The markets group and the FOMC are still sorting out many issues about
how to pull reserves from the financial system. One is who should be on
the other side of the market group's reverse-repo trading. The Fed
traditionally trades with 18 securities firms called primary dealers.
But officials aren't sure that these dealers have the capacity to
funnel potentially hundreds of billions of dollars of operations
through the market.
Back to the beginning, the reason why we claim that even Goldman (which some claim is merely HoldCo to the Fed's OpCo) can not hold a candle to the Federal Reserve when it comes to trading prowess is that the Fed is a "prime broker" for a client roster that even an "information arbitrageur" like Goldman would die to have access to:
The central bank is casting its net more widely. It could conduct
operations with Fannie Mae and Freddie Mac, money-market funds, or even
corporations, hedge funds or securities lenders like State Street
Global Advisers and Northern Trust.
Odd - the biggest custodians of stock loans portfolios (and those most happy to incite a massive short squeeze) having a direct line to the Federal Reserve. Where have we seen this before?
We have a modest proposal to Mr. Bernanke - it is time to IPO the Federal Reserve (with Goldman Sachs as sole lead underwriter of course). Obviously, the Wall Street cabal will never allow for Ron Paul's HR 1207 and comparable approaches to shed light on just what the quadrillions in securities that the Fed trades on a weekly, if not daily, basis are. Alas, the only way it appears to get some Fed color is for the world's most deranged money printer to become a publicly traded institution. And since we are all grown boys here, we can stop pretending that the Fed is anything but a machine that funnels money out of the global markets and redistributes it to the likes of Goldman et al: we believe that is worth a premium multiple and will obtain a pretty high Price to Earnings Growth ratio. Furthermore, with star traders like Mr. Sack, Goldman won't even need to do a reverse inquiry (like Merrill still does on all those REIT follow ons) when deteriming pricing for the Fed. Now, if the Fed does want to indulge Americans with some idealist hope that what the Fed does is for the benefit of the people, it could merely upstream 10-20% of the IPO proceeds to paying down 0.0001% of the trillions in new debt coming soon to a bankrupt America near you. Also, think of the investment highlights: cost of capital - zero in perpetuity: we print our own money.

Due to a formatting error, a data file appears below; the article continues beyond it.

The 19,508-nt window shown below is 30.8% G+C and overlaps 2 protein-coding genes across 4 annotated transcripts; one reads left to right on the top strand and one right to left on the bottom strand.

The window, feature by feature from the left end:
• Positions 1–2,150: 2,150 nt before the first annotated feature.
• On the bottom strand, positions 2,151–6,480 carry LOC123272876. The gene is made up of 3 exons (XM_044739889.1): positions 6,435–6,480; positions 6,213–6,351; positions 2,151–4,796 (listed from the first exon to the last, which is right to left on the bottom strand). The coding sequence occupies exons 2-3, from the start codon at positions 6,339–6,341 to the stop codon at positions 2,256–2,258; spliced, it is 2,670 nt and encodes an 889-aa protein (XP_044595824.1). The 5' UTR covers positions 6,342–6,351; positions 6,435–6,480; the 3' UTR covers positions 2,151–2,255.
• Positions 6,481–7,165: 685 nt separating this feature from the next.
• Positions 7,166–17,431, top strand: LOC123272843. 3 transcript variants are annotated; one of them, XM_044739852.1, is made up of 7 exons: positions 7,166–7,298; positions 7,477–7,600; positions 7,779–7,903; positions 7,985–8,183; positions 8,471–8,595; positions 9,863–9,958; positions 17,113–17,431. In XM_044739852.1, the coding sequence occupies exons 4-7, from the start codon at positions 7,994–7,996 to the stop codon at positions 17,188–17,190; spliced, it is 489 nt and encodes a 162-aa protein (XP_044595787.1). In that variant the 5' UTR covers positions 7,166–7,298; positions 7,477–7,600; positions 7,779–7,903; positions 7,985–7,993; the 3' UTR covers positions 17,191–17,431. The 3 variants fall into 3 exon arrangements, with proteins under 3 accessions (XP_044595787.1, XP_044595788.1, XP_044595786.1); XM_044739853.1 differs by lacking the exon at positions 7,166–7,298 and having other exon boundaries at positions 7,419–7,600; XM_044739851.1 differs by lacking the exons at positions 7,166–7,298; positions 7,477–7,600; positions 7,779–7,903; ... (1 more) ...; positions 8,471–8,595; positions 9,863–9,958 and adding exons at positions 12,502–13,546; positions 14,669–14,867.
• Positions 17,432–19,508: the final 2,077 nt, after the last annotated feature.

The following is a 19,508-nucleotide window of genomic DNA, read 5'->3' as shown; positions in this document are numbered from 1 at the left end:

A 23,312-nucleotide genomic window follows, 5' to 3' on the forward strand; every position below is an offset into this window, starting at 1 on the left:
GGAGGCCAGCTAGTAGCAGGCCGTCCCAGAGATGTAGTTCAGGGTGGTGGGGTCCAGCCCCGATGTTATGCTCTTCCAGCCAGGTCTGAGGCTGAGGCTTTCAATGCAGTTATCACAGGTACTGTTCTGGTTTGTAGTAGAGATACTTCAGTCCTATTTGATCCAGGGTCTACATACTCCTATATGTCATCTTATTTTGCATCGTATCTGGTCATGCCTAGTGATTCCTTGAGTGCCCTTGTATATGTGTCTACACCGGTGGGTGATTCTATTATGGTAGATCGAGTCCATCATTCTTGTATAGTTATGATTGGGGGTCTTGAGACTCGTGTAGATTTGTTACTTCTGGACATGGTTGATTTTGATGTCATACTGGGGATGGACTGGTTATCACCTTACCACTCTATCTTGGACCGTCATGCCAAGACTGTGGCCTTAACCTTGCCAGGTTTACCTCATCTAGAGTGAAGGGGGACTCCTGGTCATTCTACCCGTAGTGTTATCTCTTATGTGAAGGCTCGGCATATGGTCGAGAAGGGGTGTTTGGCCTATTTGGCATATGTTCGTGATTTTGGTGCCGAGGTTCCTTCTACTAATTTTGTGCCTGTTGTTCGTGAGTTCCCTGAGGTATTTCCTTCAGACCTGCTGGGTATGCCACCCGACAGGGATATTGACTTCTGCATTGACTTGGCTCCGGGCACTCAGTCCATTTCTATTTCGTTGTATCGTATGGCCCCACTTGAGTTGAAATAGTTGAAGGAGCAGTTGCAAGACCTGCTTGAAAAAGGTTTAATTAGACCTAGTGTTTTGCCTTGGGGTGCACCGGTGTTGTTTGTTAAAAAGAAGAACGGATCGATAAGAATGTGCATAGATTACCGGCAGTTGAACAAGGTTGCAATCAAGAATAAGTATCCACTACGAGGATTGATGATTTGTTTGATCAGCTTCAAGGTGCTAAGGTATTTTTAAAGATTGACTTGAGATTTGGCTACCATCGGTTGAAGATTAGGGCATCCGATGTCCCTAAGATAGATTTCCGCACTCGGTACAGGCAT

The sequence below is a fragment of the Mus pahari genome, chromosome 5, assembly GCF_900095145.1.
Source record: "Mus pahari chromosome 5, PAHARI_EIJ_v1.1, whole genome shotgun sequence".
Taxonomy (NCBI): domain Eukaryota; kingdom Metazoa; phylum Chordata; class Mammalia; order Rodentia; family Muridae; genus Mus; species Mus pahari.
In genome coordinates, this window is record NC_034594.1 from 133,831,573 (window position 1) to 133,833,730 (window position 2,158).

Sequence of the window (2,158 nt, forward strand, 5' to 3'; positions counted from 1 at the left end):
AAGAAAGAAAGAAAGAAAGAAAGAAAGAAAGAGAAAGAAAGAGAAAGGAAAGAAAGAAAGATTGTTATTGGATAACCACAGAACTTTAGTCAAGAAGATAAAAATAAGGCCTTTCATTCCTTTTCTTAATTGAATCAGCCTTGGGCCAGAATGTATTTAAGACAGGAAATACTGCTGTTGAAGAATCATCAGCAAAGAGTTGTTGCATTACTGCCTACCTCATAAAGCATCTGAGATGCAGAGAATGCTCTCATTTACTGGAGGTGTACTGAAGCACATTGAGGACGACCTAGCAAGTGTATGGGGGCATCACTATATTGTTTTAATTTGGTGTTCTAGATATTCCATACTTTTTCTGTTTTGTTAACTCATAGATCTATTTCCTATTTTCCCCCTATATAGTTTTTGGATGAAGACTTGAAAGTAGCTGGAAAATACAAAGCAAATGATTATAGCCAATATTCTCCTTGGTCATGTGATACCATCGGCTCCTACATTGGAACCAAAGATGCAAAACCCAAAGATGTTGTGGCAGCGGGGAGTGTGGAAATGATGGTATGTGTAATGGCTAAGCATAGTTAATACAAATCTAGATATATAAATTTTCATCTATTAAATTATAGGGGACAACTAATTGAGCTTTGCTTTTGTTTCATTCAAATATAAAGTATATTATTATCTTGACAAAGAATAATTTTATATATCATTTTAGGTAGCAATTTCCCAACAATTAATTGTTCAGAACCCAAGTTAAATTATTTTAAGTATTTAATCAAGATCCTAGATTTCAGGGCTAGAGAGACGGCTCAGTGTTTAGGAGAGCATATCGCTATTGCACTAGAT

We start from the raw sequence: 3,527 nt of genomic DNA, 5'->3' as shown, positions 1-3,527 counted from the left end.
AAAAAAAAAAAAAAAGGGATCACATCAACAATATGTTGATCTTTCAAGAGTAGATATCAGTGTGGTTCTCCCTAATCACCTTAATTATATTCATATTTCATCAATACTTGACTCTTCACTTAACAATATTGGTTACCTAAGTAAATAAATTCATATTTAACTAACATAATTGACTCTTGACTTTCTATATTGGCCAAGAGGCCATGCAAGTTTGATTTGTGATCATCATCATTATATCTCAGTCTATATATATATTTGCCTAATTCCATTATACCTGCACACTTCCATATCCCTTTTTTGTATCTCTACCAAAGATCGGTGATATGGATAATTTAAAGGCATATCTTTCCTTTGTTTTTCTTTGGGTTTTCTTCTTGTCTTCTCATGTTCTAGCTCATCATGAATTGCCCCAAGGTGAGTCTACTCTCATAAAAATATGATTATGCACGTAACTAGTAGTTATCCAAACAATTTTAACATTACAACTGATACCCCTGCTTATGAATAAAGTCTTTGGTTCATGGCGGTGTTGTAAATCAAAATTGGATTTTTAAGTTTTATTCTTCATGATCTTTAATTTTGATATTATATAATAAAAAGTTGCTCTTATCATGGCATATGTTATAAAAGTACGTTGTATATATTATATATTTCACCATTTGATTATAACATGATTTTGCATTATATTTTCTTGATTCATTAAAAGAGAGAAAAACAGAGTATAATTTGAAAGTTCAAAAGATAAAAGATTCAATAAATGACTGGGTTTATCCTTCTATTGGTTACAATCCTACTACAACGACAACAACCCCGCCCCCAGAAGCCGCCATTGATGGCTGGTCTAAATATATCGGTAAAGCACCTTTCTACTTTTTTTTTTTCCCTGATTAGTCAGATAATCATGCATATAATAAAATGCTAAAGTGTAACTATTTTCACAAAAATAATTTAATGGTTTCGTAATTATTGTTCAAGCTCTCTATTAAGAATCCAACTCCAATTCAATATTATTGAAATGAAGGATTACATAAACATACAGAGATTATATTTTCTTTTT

But the best outcome would be that the Fed would be forced to start filing 13-F/G/H (and even D - it would be a sight to behold the Federal Reserve go apeshit activist on some pennystock, and have Ben Bernanke send 20 page Dan Loebesque letters to "hobnobbing" CEOs) reports listing its holdings. After all: the Fed is merely trying to get every human being to throw what is left of their unemployment checks into the market. The best way to achieve this is to show what stocks the Fed is currently a holder of. With such wise guiding leadership, it is inevitable that every single patriotic American will do their duty to go several million dollars in debt merely to clone the Fed's equity portfolio. And it will be smooth sailing from there, all the way until America's sovereign debt repudiation, some time in the 2012-2014 timeframe.